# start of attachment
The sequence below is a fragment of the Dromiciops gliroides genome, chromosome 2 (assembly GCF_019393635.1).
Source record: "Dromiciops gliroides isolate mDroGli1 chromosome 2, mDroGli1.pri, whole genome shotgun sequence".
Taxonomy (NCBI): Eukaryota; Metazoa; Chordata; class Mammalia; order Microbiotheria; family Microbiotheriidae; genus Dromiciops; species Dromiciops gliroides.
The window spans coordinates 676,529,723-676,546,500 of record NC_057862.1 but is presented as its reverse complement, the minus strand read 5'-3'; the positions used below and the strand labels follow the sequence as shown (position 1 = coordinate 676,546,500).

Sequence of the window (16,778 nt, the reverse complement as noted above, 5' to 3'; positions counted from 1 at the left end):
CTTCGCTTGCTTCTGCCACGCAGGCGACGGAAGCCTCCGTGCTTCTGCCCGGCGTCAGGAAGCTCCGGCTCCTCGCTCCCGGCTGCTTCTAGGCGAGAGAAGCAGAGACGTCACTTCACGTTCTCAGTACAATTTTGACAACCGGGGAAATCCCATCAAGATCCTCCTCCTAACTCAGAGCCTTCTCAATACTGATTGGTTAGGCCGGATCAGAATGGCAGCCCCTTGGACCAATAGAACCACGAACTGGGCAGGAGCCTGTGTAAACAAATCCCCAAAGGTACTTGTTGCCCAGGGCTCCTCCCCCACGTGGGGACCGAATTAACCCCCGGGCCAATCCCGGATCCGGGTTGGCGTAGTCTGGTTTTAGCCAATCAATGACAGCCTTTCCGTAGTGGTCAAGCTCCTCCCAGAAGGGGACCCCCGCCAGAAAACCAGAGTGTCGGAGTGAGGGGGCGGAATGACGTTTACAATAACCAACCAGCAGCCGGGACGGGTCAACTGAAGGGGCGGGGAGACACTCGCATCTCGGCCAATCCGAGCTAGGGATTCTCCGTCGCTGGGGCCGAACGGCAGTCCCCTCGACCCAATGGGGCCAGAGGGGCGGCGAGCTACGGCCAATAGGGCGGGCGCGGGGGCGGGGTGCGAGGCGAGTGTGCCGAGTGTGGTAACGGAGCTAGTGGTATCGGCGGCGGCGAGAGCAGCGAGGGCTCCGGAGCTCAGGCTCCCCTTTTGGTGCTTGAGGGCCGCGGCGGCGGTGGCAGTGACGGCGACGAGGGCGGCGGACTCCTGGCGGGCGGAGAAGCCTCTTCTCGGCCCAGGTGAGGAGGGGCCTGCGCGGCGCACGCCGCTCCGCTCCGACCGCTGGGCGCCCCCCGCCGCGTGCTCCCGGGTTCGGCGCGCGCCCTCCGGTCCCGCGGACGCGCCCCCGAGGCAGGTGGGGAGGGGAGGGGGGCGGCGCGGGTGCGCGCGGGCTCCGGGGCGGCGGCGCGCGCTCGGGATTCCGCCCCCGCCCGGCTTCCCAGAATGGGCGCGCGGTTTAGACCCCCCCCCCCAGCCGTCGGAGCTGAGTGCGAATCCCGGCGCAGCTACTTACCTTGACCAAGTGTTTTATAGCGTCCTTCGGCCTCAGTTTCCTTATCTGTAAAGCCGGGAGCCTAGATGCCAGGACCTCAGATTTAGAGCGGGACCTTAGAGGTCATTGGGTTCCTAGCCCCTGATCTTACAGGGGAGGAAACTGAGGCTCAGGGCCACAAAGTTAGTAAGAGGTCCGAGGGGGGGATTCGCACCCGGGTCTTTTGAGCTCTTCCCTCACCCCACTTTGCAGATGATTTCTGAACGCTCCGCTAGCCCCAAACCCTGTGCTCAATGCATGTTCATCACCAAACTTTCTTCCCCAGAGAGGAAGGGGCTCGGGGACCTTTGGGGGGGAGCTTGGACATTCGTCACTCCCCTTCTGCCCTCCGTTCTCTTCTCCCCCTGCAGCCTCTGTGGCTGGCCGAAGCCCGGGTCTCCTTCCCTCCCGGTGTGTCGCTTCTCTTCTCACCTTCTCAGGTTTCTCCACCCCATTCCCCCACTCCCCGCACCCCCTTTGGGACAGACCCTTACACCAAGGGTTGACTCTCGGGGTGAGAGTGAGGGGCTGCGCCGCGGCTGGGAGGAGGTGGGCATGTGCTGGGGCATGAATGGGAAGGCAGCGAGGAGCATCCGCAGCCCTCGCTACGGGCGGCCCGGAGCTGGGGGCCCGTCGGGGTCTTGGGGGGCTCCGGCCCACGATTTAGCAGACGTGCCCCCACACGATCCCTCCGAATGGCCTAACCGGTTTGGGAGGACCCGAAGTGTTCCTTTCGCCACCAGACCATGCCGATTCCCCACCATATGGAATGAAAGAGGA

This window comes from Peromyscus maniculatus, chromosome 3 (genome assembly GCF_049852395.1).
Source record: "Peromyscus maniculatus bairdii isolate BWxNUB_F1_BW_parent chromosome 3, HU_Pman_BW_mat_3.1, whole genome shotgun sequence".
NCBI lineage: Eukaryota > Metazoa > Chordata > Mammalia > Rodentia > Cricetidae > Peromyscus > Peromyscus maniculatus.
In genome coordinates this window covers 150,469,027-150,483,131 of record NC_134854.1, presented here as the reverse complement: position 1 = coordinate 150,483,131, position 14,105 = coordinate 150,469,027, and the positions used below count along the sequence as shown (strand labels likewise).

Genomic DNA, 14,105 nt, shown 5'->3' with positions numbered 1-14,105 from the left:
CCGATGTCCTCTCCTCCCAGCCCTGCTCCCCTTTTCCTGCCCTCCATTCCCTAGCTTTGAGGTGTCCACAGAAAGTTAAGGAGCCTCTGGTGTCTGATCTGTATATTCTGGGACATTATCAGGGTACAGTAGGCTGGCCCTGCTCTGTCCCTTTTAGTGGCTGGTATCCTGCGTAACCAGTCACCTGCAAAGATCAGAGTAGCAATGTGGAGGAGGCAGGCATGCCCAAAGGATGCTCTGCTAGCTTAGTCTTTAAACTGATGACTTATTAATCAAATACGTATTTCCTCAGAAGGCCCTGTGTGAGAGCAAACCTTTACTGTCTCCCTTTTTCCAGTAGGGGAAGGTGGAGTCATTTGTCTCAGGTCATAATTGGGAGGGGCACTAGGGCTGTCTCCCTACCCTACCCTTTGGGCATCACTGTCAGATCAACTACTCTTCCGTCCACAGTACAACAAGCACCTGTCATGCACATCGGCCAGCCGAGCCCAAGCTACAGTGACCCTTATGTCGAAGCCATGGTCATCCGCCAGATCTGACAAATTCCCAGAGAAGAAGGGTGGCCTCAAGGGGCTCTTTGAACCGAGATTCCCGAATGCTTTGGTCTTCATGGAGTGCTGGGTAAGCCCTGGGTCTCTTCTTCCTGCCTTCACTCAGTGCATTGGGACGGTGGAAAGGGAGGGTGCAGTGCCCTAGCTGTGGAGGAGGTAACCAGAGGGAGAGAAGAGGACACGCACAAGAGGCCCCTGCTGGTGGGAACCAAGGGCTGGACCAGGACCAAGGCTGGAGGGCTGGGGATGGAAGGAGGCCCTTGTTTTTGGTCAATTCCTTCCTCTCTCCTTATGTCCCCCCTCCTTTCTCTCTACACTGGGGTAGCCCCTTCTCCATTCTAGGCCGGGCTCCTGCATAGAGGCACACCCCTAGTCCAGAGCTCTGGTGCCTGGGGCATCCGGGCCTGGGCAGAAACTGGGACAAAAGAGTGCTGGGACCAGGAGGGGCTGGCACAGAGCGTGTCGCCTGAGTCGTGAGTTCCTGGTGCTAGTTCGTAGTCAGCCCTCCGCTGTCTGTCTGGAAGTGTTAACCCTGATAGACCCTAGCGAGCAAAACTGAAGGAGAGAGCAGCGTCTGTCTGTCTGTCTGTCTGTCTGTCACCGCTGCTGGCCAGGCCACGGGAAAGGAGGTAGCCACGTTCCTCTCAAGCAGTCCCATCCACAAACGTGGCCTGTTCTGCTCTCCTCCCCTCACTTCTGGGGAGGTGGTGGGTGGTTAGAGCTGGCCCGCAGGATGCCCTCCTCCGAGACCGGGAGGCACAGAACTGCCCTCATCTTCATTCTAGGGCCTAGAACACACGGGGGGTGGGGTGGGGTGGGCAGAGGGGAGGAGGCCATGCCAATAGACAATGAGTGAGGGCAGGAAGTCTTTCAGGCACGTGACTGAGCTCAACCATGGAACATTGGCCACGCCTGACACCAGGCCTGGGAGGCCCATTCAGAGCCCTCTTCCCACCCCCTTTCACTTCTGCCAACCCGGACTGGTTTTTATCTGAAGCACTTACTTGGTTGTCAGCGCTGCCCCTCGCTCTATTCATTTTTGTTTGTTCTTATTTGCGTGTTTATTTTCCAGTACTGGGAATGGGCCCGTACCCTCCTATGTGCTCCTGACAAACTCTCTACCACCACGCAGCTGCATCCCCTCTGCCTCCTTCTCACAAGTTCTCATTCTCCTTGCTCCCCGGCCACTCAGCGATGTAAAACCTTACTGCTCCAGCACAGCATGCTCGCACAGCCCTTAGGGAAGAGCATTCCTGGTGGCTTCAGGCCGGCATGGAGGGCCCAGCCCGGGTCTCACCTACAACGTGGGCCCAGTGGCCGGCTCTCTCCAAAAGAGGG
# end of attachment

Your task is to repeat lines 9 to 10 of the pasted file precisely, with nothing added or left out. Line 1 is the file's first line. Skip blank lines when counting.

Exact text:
NCBI lineage: Eukaryota > Metazoa > Chordata > Mammalia > Rodentia > Cricetidae > Peromyscus > Peromyscus maniculatus.
In genome coordinates this window covers 150,469,027-150,483,131 of record NC_134854.1, presented here as the reverse complement: position 1 = coordinate 150,483,131, position 14,105 = coordinate 150,469,027, and the positions used below count along the sequence as shown (strand labels likewise).